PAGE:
Ms. Drennan explained that public records management and retrieval is an important function that is mostly invisible until someone has to go search for something in a dusty box downstairs. The Port’s current procedures are very labor intensive and time consuming, and a digital document management system will decrease response time to public records requests and create efficiencies in other administrative and accounting functions.
Ms. Drennan reported that Port staff researched several document management systems and recommends DocLink document management software. Implementation will begin in January and will take between 90 and 120 days to implement and train Port staff. The total cost of the project is $62,015, and the Port was awarded a $30,000 grant from the Washington State Archives to help fund the project. She noted that the project was budgeted at $70,000 in the 2022 Capital Budget. She summarized that the project meets the Port’s missions of being a responsible financial steward, providing a high level of customer service consistent with the values of the clients and ensuring the Port facilities are attractive, safe, clean, user-friendly and readily accessible. She recommended the Commission approve the DocLink proposal and authorize staff to initiate an electronic payment of $30,701.66, which includes the purchase of the software and a 25% deposit of $7,263.75 for implementing services.
Commissioner Preston asked if there would be an ongoing annual cost associated with the project. Ms. Drennan answered that the on-going annual cost will be $4,104.
COMMISSIONERN ORVIS MOVED THAT THE COMMISSION APPROVE THE DOCLINK PROPOSAL AND AUTHORIZE STAFF TO INITIATE AN ELECTRONIC PAYMENT OF $30,701.66. COMMISSIONER PRESTON SECONDED THE MOTION, WHICH CARRIED UNANIMOUSLY.
PORT OPERATIONS 3RD QUARTER REPORT
Mr. Baker presented the 3rd Quarter Port Operations Report, highlighting the following:
• Hours of Operation. Due to staffing shortages, Marina Operations and Dry Storage reduced hours late in the quarter from 7:00am-5:00pm to 8:00am-4:00pm.
• Travelift Operating Hours. Due to the lack of certified operators, operating days for the Travelift were adjusted from Monday-Saturday to Tuesday-Saturday. Currently, one staff member is being trained to operate the Travelift, and a third operator will begin training on December 1st. Mondays will be opened again once the second operator has been fully trained. Sundays will continue to be an off day.
• In-Water Moorage Occupancy. In water moorage there were 28 terminations and 17 assignments, equating to a turnover ratio of 4.2%. At the end of 3rd quarter, there were 320 applicants on the waitlist, compared to 213 at the same time in 2020. Commissioner Faires noted that, insofar as the quality of the waitlist is good, it forecasts good things for the Port of Edmonds.
• Guest Moorage. The total number of boats in Guest Moorage decreased by 3% (74 boats), but the number of nights increased by 1% (42 nights). There were 54 (86 nights) reservations compared to 69 (105 nights) at the same time last year.
• Document Compliance. Third quarter is traditionally a tough time for document compliance, as tenants are out cruising and Washington State registrations renew on June 30th. Insurance compliance at the end of the quarter was 86% and registration compliance was 56%. Both are four-year highs for the quarter, which indicates staff is still doing a good job of tracking the documents down. He expects the numbers will improve by the end of the 4th quarter.
• Dry Storage Occupancy. Dry Storage was at 96% occupancy, which is 3.4% greater than last year. Trailer parking occupancy was at 98%, with just one spot unleased. Total boat handling increased by 2% and launch activity increased by 1%. Due to the pandemic, the Port implemented a reservation requirement for the launcher, and reservation service increased by 17% over the same time period in 2021. The reservation system is working well and helps with scheduling staff time.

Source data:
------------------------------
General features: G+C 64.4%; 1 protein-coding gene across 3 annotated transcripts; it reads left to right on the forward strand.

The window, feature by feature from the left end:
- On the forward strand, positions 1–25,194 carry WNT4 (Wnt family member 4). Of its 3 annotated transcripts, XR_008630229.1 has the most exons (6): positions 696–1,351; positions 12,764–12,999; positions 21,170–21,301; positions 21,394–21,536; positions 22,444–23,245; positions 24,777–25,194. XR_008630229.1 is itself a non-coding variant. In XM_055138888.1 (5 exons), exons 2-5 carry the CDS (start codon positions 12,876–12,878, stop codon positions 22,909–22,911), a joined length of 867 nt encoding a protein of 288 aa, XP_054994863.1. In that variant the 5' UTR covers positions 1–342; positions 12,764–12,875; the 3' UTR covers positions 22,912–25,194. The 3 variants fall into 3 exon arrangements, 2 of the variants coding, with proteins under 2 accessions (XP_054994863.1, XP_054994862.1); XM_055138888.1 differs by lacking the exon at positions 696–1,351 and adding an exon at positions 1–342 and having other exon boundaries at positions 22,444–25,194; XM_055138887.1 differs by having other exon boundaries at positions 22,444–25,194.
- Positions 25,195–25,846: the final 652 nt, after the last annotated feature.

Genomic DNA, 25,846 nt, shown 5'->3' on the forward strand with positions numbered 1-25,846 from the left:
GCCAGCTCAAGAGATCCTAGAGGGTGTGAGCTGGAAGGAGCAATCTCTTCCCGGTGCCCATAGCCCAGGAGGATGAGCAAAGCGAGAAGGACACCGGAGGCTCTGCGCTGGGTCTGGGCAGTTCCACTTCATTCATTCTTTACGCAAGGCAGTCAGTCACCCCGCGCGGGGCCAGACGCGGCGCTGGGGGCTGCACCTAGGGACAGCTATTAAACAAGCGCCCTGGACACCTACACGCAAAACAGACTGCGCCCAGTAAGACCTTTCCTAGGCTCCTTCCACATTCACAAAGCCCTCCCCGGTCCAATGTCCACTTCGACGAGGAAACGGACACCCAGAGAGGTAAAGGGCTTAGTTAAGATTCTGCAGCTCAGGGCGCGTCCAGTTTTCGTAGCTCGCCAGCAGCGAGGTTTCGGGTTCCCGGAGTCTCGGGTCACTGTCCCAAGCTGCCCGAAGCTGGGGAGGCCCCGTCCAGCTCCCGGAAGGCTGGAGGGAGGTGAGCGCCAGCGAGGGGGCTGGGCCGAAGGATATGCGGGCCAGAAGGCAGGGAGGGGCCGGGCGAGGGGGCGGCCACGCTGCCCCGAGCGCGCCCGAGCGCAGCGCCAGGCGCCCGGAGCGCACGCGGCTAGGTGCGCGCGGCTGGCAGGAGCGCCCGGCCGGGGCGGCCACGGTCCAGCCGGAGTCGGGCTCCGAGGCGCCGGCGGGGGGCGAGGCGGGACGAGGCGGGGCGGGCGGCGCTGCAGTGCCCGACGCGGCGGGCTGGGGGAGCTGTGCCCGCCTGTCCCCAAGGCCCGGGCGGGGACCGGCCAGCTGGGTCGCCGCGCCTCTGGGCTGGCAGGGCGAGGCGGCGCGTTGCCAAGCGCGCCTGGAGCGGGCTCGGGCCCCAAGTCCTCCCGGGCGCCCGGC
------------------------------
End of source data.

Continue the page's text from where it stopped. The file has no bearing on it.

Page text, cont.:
• Workyard. Travelift round trips decreased by 24%, with 84 in 2021 compared to 110 in 2020. Sling time with pressure wash decreased by 16%, with 26 in 2021 compared to 31 in 2020. Sling time with no pressure wash decreased by 55%, with 18 in 2021 compared to 40 in 2020. Stall usage decreased by 17% (116 fewer days). 27 pressure wash treatments were done in the quarter, which is 22 less than 3rd quarter 2020.
• Fuel Dock. The total gallons sold increased by nearly 15% compared to 2020. Diesel increased by 51%, and gasoline decreased by 6%. Puget Sound Express was a big factor in the increase in diesel fuel sold. The Port’s fuel prices remained competitive with other marinas in the area, being slightly under average for both diesel and gasoline. Commissioner Faires requested that staff provide information about how much of the diesel fuel sold could be attributed to Puget Sound Express.
• Public Launch. There were 191 fewer round trips at the Public Launch, and one-way trips decreased by 1%.
• Events. The Sea Jazz music series ran through the summer and the events were successful.
• Staffing. There has been a lot of staffing turnover, which can lead to more issues and problems and a lack of service, but that did not occur. It was a challenging quarter, and staff did a great job. The security team continues to improve, and other staff stepped up and helped cover some of the security shifts when needed. The administrative staff also provided significant support, and the maintenance team was critical. From a permanent employee standpoint, the Port should be better off in 2022, but it is not clear that will be the case from a seasonal standpoint.
Mr. McChesney added that the Port is currently working to fill the Moorage Coordinator Supervisor position, but recruitment has been difficult. He noted that while they lost four front-line employees, all left for personal reasons rather than for better jobs that paid more. He feels comfortable that the Port still has much to offer as far as compensation, benefits, and quality of work experience.
Commissioner Preston recalled previous discussions about potential opportunities for internships during the summer. Perhaps the Port could offer internships that are geared towards various types of training. Commissioner Johnston asked if the Port has any anecdotal data on the courses of study that would help the Port recruit from certain types of schools and/or programs. Mr. McChesney replied that the Port hasn’t hired an intern for a number of years, and the focus of past interns has been on business development and marketing. Going forward, the Port would need to carefully define the requirements to create an experience that provides interns with insight into potentially developing a career path in the port hospitality business or marine trades.